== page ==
High school girls from across NSW will learn forensic secrets used to solve crimes and make a car powered by a hydrogen cell at the Girls Choices Summer School.
The world of maths and science will be explored by 180 Year 9 students at the summer school hosted by the University of Newcastle this week.
The students, from as far away as Norfolk Island and Lightning Ridge, will join girls from the Mid-North Coast, Central Coast and the Hunter, at the annual event, which highlights professional opportunities for females in traditionally male-dominated fields.
Professor Kevin McConkey, Deputy Vice-Chancellor (Academic and Global Relations), said the Girls’ Choices Summer School was an interactive program aimed at giving girls confidence in their maths and science skills.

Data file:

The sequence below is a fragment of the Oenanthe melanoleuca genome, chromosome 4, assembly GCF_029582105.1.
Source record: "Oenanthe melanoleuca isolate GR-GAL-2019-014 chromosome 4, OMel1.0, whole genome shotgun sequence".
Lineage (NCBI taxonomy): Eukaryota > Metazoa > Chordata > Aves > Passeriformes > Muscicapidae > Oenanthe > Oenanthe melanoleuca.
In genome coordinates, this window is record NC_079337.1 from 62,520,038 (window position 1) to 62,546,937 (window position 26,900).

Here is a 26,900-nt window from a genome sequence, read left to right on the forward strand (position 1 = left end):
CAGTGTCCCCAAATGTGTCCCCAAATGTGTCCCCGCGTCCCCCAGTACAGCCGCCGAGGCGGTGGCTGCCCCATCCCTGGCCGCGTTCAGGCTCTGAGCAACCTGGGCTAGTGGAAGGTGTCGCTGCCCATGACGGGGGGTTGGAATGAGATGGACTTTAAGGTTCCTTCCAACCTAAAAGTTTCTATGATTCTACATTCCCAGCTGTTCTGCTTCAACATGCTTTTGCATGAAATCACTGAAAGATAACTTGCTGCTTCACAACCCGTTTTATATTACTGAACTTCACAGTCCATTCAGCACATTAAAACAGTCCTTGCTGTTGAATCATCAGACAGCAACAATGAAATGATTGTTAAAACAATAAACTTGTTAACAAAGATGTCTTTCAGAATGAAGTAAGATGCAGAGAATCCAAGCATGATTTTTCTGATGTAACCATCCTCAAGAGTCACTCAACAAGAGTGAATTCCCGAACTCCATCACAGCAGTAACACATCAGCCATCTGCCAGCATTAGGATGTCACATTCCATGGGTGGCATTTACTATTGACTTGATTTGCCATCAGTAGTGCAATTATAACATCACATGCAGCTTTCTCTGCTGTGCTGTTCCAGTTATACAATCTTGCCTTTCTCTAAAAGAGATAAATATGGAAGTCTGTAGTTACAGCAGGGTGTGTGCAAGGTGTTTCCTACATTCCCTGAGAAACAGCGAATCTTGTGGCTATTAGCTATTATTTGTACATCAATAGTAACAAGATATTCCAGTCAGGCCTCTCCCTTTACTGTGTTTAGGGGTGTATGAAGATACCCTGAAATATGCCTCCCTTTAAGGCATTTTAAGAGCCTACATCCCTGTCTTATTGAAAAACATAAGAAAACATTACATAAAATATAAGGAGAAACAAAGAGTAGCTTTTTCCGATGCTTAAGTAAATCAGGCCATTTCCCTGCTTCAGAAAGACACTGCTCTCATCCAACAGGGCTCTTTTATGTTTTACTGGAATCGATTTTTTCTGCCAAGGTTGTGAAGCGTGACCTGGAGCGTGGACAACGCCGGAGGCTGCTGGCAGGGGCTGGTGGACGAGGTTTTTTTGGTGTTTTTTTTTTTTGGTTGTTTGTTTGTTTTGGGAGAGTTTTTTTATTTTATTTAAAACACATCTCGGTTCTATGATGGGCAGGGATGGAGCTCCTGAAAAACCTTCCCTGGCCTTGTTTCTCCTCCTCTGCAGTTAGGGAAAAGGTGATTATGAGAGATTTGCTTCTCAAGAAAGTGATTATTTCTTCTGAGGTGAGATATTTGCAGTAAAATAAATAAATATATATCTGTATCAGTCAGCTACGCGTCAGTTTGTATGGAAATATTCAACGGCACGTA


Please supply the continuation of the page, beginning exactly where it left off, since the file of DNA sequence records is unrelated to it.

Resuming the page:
“By taking part in fun, hands-on science, maths and engineering activities the students will be opened up to the world of scientific thinking through creative problem solving,” Professor McConkey said.
“We aim to help young girls realise the pathways to exciting and interesting careers in innovative technical professions.”
The University has joined with local organisations to provide interactive industry visits for the students. Giving them a first-hand experience of work environments such as Port Waratah Coal Services and the RTA.
Photo opportunities are available throughout the week including:
• 7 and 8 December 2010, from 9am to 10:45am:
o Students will learn about forensic techniques like DNA fingerprinting.
o Students will make a car charged by a hydrogen power cell.
• 7 and 8 December 2010, from 11am to 11.45am:
o Students will be treated to a laser show and experience high-voltage electric fields as part of a physics display.
For further information, to arrange photos and interviews please contact: Leonie Brann, University of Newcastle Media and Public Relations Officer, 02 4921 6856 or 0448 898 813.